Madge is going to London/France, can we say hi or something?

Non-neopets general discussion.
User avatar
Madge
Posts: 1541
Joined: 19 Jan 2006 05:05 am
Gender: Female
Location: Perth, Western Australia
Contact:

Re: Madge is going to London/France, can we say hi or someth

Post by Madge » 28 Jan 2013 07:00 am

On the whole museum thing; we absolutely love museums and zoos. I'm a dinosaur nut and the Western Australian museum has very little in the way of dinosaurs. Went to the Melbourne Museum last year and absolutely LOVED the dinosaurs they had on display; I am pretty sure they had an amargasaurus mount, which is actually one of my all-time favourite dinosaurs! I'm just a sucker for sauropods in general. I also love gift shops. (is that weird?)

What's the difference between the British Museum and the National History Museum? I'm not much of a fan of seeing anything from within the last few hundred years (our museum has a whole section on early settlers; ugh). I like animals and paleolithic human society stuff :P

So, I guess things I want to do:
- Eat curry for EVERY MEAL, especially breakfast
- Go to the zoo(s?)/aquarium(s?)
- See dinosaurs
- See The Lion King
- Science Museum (looks fun!)
- Gelupo (do they sell sorbet? Paul only likes gross flavours like mango or blood orange or lemon. I like REAL flavours like ferrero rocher, rocky road, cookies and cream, etc)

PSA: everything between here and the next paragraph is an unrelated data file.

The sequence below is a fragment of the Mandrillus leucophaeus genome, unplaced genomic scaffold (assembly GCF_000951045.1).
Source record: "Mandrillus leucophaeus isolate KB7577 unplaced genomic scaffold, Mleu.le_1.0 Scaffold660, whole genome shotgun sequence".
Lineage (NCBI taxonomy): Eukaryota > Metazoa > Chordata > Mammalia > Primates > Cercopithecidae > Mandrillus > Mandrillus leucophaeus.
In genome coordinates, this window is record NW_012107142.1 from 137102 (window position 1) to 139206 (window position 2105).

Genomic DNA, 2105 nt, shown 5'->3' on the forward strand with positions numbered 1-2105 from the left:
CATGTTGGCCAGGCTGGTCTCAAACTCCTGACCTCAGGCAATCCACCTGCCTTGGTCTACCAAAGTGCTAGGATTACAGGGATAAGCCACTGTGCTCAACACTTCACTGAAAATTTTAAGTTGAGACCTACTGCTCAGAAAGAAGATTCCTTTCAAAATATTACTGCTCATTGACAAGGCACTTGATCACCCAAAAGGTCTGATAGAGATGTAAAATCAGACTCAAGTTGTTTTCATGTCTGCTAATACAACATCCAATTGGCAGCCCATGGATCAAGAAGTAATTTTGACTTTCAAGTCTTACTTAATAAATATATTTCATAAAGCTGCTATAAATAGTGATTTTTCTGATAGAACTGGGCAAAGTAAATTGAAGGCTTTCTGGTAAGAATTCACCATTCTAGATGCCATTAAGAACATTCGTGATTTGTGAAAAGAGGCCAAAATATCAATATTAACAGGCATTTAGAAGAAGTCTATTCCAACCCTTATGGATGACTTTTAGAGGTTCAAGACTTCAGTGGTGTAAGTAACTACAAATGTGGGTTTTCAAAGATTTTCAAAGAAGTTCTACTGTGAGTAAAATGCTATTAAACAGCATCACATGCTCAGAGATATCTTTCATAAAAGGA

- Paul likes art so we'll probably go to an art gallery
- Observatory is a maybe, mostly because I'm scared of light pollution. I keep on meaning to go to the Perth Observatory but laziness prevents me.

Things for me to bring:
- Tim-tams
- Milo for anyone who wants it

User avatar
hebdenhippy
Posts: 640
Joined: 14 Apr 2007 10:18 pm
Gender: Female
Human Avatar: 235278
Location: UK
Contact:

Re: Madge is going to London/France, can we say hi or someth

Post by hebdenhippy » 28 Jan 2013 10:22 am

Hey I know I've been in lurker-mode and I haven't posted in a gazillion years but if an NC meet-up is happening I would like to come! I live in Halifax so it'll take a good 5 hours to get there but whatever meetups are fun and so is London.

Madge for dinosaurs you need the Natural History Museum, it's literally next door to the Science Museum so it's common to do both. British Museum is more the human side of history, I haven't been in ages but I remember it being huge and having lots of ancient Egyptian stuff. Also right near the Science and Natural History Museum is the V&A Museum which is my favourite art and design museum in London and worth a look I reckon (even if just for the gift shop). All the museums are free so you can just pop in places for a quick look.

User avatar
Jazzy
Devil's Advocate
Posts: 1939
Joined: 04 Jan 2006 06:06 pm
Gender: Female
Location: a g-orbital
Contact:

Re: Madge is going to London/France, can we say hi or someth

Post by Jazzy » 28 Jan 2013 03:32 pm

Definitely come along :D

Madge- gelupo sells blood orange sorbet, but also awesome icecreams like tiramisu flavour. I think Miguel had banana icecream and something like peanut butter icecream. The flavours rotate so they sell different ones each time - they display today's here: http://www.gelupo.com/todays-flavours.php

The British Museum is mainly history about people - you can see the sort of things it does on the gallery map:
http://www.britishmuseum.org/visiting/f ... floor.aspx